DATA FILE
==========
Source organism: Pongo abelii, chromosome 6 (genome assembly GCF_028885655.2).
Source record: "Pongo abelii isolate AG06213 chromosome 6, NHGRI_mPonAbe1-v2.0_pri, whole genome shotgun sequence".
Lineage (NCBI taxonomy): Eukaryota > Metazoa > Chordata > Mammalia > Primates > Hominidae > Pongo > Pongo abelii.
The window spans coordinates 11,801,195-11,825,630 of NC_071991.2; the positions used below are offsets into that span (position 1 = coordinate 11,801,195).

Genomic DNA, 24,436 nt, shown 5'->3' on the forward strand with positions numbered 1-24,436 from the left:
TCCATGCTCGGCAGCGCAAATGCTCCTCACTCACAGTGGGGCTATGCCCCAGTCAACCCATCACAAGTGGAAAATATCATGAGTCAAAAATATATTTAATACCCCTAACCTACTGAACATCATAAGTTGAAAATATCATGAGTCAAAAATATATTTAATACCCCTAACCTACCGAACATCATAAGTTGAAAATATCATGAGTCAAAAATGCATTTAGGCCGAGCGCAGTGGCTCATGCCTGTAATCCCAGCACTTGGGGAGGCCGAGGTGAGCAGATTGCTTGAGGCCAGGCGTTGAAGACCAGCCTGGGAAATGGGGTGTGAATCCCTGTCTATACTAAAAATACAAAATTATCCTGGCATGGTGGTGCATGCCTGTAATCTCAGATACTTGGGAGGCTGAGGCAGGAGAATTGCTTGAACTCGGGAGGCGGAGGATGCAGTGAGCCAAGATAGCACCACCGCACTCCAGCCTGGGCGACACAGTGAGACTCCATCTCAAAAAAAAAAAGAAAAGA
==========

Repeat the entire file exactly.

Source organism: Pongo abelii, chromosome 6 (genome assembly GCF_028885655.2).
Source record: "Pongo abelii isolate AG06213 chromosome 6, NHGRI_mPonAbe1-v2.0_pri, whole genome shotgun sequence".
Lineage (NCBI taxonomy): Eukaryota > Metazoa > Chordata > Mammalia > Primates > Hominidae > Pongo > Pongo abelii.
The window spans coordinates 11,801,195-11,825,630 of NC_071991.2; the positions used below are offsets into that span (position 1 = coordinate 11,801,195).

Genomic DNA, 24,436 nt, shown 5'->3' on the forward strand with positions numbered 1-24,436 from the left:
TCCATGCTCGGCAGCGCAAATGCTCCTCACTCACAGTGGGGCTATGCCCCAGTCAACCCATCACAAGTGGAAAATATCATGAGTCAAAAATATATTTAATACCCCTAACCTACTGAACATCATAAGTTGAAAATATCATGAGTCAAAAATATATTTAATACCCCTAACCTACCGAACATCATAAGTTGAAAATATCATGAGTCAAAAATGCATTTAGGCCGAGCGCAGTGGCTCATGCCTGTAATCCCAGCACTTGGGGAGGCCGAGGTGAGCAGATTGCTTGAGGCCAGGCGTTGAAGACCAGCCTGGGAAATGGGGTGTGAATCCCTGTCTATACTAAAAATACAAAATTATCCTGGCATGGTGGTGCATGCCTGTAATCTCAGATACTTGGGAGGCTGAGGCAGGAGAATTGCTTGAACTCGGGAGGCGGAGGATGCAGTGAGCCAAGATAGCACCACCGCACTCCAGCCTGGGCGACACAGTGAGACTCCATCTCAAAAAAAAAAAGAAAAGA